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Review: Heist Society by Ally Carter (Heist Society #1)

Friday, October 31, 2014
Goodreads summary:
When Katarina Bishop was three, her parents took her to the case it. For her seventh birthday, Katarina and her Uncle Eddie traveled to steal the crown jewels. When Kat turned fifteen, she planned a con of her own--scamming her way into the best boarding school in the country, determined to leave the family business behind. Unfortunately, leaving "the life" for a normal life proves harder than she'd expected.

Soon, Kat's friend and former co-conspirator, Hale, appears out of nowhere to bring her back into the world she tried so hard to escape. But he has good reason: a powerful mobster's art collection has been stolen, and he wants it returned. Only a master thief could have pulled this job, and Kat’s father isn’t just on the suspect list, he is the list. Caught between Interpol and a far more deadly enemy, Kat’s dad needs her help.

For Kat there is only one solution: track down the paintings and steal them back. So what if it’s a spectacularly impossible job? She’s got two weeks, a teenage crew, and hopefully just enough talent to pull off the biggest heist in her family’s (very crooked) history--and, with any luck, steal her life back along the way.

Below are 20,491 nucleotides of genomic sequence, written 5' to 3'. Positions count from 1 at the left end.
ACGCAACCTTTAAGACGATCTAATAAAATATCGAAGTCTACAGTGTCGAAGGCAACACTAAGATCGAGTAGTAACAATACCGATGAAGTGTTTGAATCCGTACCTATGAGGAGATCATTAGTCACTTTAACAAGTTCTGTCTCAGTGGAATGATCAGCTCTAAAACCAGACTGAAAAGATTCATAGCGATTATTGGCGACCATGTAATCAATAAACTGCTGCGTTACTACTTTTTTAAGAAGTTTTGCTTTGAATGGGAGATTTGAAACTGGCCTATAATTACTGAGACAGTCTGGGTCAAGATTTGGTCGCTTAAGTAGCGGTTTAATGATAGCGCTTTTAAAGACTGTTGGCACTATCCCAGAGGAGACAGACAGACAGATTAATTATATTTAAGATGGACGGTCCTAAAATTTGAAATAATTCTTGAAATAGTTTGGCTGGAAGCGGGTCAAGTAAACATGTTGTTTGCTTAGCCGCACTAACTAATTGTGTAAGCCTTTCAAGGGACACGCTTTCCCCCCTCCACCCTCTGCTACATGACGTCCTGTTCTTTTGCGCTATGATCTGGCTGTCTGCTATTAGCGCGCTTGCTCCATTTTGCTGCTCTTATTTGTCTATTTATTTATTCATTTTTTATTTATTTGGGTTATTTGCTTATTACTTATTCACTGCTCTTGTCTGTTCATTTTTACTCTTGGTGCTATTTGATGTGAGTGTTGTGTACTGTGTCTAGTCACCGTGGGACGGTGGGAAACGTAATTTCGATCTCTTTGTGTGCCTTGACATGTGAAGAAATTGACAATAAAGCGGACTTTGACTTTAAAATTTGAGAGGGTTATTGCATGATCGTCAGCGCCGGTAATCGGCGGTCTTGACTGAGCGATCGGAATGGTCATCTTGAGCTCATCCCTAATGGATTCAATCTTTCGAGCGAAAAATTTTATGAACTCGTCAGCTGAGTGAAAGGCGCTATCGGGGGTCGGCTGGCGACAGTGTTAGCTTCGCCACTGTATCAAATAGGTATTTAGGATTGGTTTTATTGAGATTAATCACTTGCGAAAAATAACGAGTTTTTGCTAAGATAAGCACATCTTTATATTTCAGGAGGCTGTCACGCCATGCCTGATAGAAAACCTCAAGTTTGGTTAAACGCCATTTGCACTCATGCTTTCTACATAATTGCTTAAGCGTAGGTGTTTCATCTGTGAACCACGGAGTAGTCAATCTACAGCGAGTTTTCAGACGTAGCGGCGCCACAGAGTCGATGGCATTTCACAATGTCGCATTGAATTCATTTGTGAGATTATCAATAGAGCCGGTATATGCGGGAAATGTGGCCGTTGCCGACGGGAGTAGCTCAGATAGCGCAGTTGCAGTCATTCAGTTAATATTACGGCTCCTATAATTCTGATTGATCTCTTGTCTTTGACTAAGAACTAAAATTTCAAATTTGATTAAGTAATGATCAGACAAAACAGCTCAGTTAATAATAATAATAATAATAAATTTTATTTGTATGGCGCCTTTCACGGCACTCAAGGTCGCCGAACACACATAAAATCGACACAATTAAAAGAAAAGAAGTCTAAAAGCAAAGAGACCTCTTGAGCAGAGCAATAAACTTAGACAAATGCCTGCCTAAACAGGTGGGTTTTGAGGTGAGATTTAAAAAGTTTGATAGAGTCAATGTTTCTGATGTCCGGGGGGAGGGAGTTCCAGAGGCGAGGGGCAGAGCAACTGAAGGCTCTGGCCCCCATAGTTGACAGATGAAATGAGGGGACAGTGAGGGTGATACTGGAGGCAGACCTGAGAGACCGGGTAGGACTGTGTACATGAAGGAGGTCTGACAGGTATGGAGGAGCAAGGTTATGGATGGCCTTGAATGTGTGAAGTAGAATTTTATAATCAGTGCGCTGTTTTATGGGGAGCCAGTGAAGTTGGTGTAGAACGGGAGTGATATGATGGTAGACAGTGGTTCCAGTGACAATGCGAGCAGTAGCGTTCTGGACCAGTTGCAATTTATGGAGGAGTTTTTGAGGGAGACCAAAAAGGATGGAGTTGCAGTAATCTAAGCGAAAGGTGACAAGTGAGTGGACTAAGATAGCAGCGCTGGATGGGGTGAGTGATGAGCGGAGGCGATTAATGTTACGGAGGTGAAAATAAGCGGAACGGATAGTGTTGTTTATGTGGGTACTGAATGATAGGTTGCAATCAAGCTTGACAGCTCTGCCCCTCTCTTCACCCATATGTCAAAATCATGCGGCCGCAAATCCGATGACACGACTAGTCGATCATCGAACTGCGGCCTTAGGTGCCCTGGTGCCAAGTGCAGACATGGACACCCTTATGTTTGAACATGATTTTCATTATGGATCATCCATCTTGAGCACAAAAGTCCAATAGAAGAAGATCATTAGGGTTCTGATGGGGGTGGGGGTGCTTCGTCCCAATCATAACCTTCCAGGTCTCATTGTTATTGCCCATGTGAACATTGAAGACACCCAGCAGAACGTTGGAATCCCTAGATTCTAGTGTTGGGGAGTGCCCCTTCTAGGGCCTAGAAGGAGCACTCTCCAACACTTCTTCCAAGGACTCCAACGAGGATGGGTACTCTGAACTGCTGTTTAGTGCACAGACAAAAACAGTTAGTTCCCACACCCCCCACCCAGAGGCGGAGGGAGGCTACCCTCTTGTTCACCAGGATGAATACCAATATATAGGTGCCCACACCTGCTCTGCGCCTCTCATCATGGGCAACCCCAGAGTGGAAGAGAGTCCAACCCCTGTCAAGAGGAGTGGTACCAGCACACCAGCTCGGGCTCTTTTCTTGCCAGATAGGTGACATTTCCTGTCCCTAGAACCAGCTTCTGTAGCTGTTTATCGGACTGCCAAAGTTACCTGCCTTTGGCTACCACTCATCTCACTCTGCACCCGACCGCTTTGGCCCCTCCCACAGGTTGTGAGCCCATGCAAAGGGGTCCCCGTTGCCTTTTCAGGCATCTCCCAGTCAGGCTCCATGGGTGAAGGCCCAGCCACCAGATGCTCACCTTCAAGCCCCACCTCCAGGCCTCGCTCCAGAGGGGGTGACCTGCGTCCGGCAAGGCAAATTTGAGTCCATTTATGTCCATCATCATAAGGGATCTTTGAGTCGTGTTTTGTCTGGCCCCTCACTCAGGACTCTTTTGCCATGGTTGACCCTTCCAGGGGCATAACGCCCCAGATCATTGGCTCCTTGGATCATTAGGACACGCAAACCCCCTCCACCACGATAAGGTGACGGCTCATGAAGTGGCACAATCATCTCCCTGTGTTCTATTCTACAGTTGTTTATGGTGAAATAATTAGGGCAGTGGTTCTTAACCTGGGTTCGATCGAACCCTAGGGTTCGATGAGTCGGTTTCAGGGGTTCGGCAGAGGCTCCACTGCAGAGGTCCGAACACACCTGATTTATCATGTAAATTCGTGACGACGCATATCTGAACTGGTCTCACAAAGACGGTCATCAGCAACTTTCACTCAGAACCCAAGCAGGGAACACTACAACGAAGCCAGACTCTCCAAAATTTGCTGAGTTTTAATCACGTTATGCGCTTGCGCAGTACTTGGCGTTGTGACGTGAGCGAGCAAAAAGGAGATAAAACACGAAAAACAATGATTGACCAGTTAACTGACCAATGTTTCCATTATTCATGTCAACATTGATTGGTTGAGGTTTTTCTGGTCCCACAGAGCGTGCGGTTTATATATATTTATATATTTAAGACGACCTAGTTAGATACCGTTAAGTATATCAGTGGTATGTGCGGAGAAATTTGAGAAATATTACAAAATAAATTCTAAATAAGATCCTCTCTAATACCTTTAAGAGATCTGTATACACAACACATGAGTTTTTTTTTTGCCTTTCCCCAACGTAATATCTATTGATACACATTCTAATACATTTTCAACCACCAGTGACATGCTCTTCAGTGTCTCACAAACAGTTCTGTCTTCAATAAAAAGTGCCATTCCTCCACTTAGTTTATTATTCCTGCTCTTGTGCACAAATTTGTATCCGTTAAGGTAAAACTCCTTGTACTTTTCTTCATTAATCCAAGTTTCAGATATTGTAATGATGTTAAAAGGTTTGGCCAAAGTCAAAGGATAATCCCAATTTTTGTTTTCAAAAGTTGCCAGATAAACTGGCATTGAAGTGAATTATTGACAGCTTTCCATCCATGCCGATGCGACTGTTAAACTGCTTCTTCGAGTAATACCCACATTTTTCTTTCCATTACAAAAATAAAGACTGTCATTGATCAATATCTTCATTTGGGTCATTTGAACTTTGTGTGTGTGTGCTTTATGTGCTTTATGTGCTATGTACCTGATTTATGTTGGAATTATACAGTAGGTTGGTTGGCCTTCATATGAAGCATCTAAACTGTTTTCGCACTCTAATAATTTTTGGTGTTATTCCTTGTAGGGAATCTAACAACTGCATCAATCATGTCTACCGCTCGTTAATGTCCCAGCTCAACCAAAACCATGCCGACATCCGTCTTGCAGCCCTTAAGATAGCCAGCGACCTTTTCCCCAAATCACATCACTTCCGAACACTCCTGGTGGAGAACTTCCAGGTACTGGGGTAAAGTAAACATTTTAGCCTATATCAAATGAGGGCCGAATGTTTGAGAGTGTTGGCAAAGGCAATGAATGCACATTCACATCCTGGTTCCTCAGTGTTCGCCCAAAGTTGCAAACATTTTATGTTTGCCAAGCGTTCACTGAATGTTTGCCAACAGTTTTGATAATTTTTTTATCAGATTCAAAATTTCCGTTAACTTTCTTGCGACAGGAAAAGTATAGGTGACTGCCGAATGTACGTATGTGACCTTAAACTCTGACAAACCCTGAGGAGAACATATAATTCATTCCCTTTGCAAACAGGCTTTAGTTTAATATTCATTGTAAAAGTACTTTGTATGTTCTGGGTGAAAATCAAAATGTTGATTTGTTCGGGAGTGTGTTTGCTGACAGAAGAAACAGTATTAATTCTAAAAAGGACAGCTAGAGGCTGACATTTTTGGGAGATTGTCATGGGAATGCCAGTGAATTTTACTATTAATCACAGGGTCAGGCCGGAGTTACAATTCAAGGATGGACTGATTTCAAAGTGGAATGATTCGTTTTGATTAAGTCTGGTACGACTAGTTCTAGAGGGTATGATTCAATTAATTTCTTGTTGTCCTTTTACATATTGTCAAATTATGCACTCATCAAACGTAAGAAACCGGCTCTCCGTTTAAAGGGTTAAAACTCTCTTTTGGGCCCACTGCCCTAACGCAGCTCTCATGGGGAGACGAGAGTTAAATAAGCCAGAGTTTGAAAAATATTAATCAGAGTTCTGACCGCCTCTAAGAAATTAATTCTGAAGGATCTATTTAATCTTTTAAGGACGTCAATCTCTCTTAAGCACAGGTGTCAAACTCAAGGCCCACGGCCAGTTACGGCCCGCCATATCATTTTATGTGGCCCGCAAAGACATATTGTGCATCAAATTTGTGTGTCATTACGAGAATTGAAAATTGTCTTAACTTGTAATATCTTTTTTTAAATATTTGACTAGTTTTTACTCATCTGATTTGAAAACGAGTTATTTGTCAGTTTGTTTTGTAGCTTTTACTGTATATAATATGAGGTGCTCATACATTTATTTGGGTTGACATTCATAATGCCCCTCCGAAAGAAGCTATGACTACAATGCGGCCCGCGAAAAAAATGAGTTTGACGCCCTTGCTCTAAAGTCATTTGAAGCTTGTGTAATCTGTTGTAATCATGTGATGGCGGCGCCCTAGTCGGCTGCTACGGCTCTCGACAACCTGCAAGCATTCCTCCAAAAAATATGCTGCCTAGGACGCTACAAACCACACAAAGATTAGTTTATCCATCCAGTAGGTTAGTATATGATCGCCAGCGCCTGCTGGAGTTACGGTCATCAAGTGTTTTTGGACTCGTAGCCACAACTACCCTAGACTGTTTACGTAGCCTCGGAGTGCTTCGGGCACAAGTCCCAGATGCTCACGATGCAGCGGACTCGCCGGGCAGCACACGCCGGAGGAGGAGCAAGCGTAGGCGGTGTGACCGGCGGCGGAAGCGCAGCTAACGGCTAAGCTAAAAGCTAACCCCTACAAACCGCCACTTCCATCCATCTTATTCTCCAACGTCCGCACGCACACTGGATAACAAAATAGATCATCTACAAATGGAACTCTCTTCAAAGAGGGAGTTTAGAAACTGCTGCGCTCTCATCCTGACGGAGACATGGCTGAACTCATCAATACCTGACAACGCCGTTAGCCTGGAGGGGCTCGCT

Was Heist Society meant to be an exciting mystery? I hoped that was the case yet I didn't get this feeling at all. It lacked seriousness and the characters were too 2D. A bit too cartoon-like.

The main characters (a group of teens) were meant to be top thieves but it was unrealistic to believe this as their actions were sloppy and they relied a great deal on luck. In the teenage team aka the Heist Society, there's Katarina (plain Kat), the good-looking Hale who excels in life by charming his way through (or with his abundant supply of money), Gabrielle the long legged beauty who distracts people with her short skirts, Simon the technology nerd and lastly Hamish and Angus the comedic pair of brothers. Oh I nearly forgot Nick. A really forgettable character. There was not much depth in any of the characters really. They played a role and didn't surprise me by straying away from their script.

The story has a good concept but I think the execution could have been better. The heist society apparently travels the world in their quest to track down some paintings but I never experienced the change in scenery and culture (all I got was a page stating the city and country) or felt there was a significance/beauty to the paintings. Descriptions of the paintings and places would have made it better but they weren't provided so I had to rely on my own limited perception and Google.

The book was by no means boring as I easily finished it. I could hope for some character development in the second book but I'm not in a hurry to pick that up any time soon.


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